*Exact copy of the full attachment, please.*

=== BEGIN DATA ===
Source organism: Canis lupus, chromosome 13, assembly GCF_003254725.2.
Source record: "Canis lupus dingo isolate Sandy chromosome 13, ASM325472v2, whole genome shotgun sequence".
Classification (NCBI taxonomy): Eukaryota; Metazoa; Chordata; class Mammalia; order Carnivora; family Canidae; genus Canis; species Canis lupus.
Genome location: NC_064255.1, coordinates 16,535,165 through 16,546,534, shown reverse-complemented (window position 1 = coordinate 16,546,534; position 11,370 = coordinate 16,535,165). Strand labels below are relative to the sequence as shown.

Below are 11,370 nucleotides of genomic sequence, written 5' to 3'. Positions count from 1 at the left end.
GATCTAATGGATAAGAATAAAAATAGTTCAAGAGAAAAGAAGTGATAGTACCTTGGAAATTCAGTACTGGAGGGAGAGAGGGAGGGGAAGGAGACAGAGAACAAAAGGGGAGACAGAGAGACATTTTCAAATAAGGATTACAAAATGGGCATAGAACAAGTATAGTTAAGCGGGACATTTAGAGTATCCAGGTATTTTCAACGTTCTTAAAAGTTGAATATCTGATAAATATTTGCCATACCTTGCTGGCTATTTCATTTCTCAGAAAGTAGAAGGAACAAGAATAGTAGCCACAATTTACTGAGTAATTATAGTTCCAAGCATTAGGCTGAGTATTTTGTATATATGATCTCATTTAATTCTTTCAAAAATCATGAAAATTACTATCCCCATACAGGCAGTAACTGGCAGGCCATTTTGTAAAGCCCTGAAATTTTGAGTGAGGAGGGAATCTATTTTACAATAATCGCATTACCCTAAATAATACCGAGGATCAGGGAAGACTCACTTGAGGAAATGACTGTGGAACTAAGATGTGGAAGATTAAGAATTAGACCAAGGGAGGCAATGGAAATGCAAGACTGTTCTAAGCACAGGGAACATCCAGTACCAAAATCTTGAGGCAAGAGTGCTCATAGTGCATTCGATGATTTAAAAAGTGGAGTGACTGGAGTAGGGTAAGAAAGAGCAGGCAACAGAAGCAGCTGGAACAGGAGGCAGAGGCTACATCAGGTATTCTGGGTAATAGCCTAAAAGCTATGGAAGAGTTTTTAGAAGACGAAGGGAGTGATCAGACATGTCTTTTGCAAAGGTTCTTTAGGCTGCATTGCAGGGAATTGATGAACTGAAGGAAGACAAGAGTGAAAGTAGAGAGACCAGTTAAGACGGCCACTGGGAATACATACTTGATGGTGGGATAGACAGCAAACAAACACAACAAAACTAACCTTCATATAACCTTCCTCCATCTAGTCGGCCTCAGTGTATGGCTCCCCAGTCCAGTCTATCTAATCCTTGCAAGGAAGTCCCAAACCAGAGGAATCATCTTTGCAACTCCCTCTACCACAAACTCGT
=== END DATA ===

Source organism: Canis lupus, chromosome 13, assembly GCF_003254725.2.
Source record: "Canis lupus dingo isolate Sandy chromosome 13, ASM325472v2, whole genome shotgun sequence".
Classification (NCBI taxonomy): Eukaryota; Metazoa; Chordata; class Mammalia; order Carnivora; family Canidae; genus Canis; species Canis lupus.
Genome location: NC_064255.1, coordinates 16,535,165 through 16,546,534, shown reverse-complemented (window position 1 = coordinate 16,546,534; position 11,370 = coordinate 16,535,165). Strand labels below are relative to the sequence as shown.

Below are 11,370 nucleotides of genomic sequence, written 5' to 3'. Positions count from 1 at the left end.
GATCTAATGGATAAGAATAAAAATAGTTCAAGAGAAAAGAAGTGATAGTACCTTGGAAATTCAGTACTGGAGGGAGAGAGGGAGGGGAAGGAGACAGAGAACAAAAGGGGAGACAGAGAGACATTTTCAAATAAGGATTACAAAATGGGCATAGAACAAGTATAGTTAAGCGGGACATTTAGAGTATCCAGGTATTTTCAACGTTCTTAAAAGTTGAATATCTGATAAATATTTGCCATACCTTGCTGGCTATTTCATTTCTCAGAAAGTAGAAGGAACAAGAATAGTAGCCACAATTTACTGAGTAATTATAGTTCCAAGCATTAGGCTGAGTATTTTGTATATATGATCTCATTTAATTCTTTCAAAAATCATGAAAATTACTATCCCCATACAGGCAGTAACTGGCAGGCCATTTTGTAAAGCCCTGAAATTTTGAGTGAGGAGGGAATCTATTTTACAATAATCGCATTACCCTAAATAATACCGAGGATCAGGGAAGACTCACTTGAGGAAATGACTGTGGAACTAAGATGTGGAAGATTAAGAATTAGACCAAGGGAGGCAATGGAAATGCAAGACTGTTCTAAGCACAGGGAACATCCAGTACCAAAATCTTGAGGCAAGAGTGCTCATAGTGCATTCGATGATTTAAAAAGTGGAGTGACTGGAGTAGGGTAAGAAAGAGCAGGCAACAGAAGCAGCTGGAACAGGAGGCAGAGGCTACATCAGGTATTCTGGGTAATAGCCTAAAAGCTATGGAAGAGTTTTTAGAAGACGAAGGGAGTGATCAGACATGTCTTTTGCAAAGGTTCTTTAGGCTGCATTGCAGGGAATTGATGAACTGAAGGAAGACAAGAGTGAAAGTAGAGAGACCAGTTAAGACGGCCACTGGGAATACATACTTGATGGTGGGATAGACAGCAAACAAACACAACAAAACTAACCTTCATATAACCTTCCTCCATCTAGTCGGCCTCAGTGTATGGCTCCCCAGTCCAGTCTATCTAATCCTTGCAAGGAAGTCCCAAACCAGAGGAATCATCTTTGCAACTCCCTCTACCACAAACTCGT